Bills to re-introduce SST, cancel GST tabled


The government has tabled proposed laws in the Dewan Rakyat that will pave the way for the implementation of the Sales and Services Tax (SST) beginning September 2018.

The Sales Tax Bill 2018 and Services Tax Bill 2018 were tabled in the august house yesterday, for the first reading by Deputy Finance Minister Datuk Amiruddin Hamzah (picture). The second reading of the bills is expected to take place next week.

Amiruddin earlier tabled the Goods and Services Tax (GST) (Repeal) Bill 2018, a notice to cancel the law which enforced the GST since 2015.

The repeal bill seeks to provide for the continuance of liability, whereby any liability incurred may be enforced or any GST due, overpaid or erroneously paid may be collected, refunded or remitted under the repealed law as if it had not been repealed.

In an explanatory statement to the two new bills, the government seeks to provide for the charging, levying and collecting of SST, and for matters connected with it.

The Sales Tax Bill seeks to provide for the tax to be charged and levied on any taxable goods manufactured in Malaysia and sold, used or disposed of by a registered manufacturer, or taxable goods imported into Malaysia by any person.

In Section 3(1) of the Sales Tax Bill, the word “manufacture” is defined as “in relation to goods other than petroleum, the conversion by manual or mechanical means of organic or inorganic materials into a new product by changing the size, shape, composition, nature or quality of such materials and includes the assembly of parts into a piece of machinery or other products, but does not include the installation of machinery or equipment for the purpose of construction; and in relation to petroleum, any process of separation, purification, refining, conversion and blending”.

In terms of rate, the bill proposed that it should be determined by the finance minister, who is also empowered to vary or amend the rate.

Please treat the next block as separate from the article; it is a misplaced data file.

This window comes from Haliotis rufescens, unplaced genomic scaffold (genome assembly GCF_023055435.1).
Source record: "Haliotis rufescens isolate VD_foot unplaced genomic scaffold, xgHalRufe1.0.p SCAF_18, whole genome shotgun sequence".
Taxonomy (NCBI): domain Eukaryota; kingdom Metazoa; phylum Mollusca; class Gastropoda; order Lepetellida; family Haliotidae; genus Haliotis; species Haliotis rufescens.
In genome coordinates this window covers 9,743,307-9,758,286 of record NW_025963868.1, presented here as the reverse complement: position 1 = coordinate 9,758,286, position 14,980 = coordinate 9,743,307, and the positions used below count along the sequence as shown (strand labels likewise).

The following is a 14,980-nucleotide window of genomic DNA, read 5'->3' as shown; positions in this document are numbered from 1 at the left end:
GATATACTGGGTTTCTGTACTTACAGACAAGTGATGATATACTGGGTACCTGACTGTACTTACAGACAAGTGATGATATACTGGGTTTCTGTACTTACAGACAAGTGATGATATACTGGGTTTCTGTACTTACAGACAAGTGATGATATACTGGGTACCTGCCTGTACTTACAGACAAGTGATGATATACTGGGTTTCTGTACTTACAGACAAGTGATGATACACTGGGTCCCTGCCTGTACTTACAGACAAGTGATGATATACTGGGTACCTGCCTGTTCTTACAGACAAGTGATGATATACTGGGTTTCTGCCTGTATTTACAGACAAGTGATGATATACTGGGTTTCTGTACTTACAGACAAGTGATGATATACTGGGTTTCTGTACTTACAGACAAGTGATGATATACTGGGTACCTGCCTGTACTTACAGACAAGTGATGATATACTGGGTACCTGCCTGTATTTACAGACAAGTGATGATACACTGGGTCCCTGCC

Meanwhile, the Services Tax Bill seeks to provide for the tax to be charged and levied on any taxable services provided in Malaysia by a registered person in the course of carrying on a business.

The bill also seeks to empower the minister to prescribe any service to be a taxable service, as well as determine and amend the tax rate.

Both the bills propose for sales and services tax evaders to be fined up to 20 times the amount of tax or/and an imprisonment of up to five years, for first-time offenders.

For repeated offence, the fine could go up to 40 times of the tax amount owed or/and an imprisonment of not exceeding seven years.

Meanwhile, the government also tabled two other bills to amend the Free Zones Act 1990 and Customs Act 1967, which are consequential to the implementation of the SST Bills and repealing of the GST Act.

The amendments to Free Zones Act are mainly to remove duplications of provisions, which have already been provided for under the SST Bills.

Among the amendments on the Customs Act, notable ones include increasing the penalty on the offence relating to a customs agent acting without approval, from the present fine of not exceeding RM500 to imprisonment for a term not exceeding five years, or to a fine not exceeding RM100,000, or both.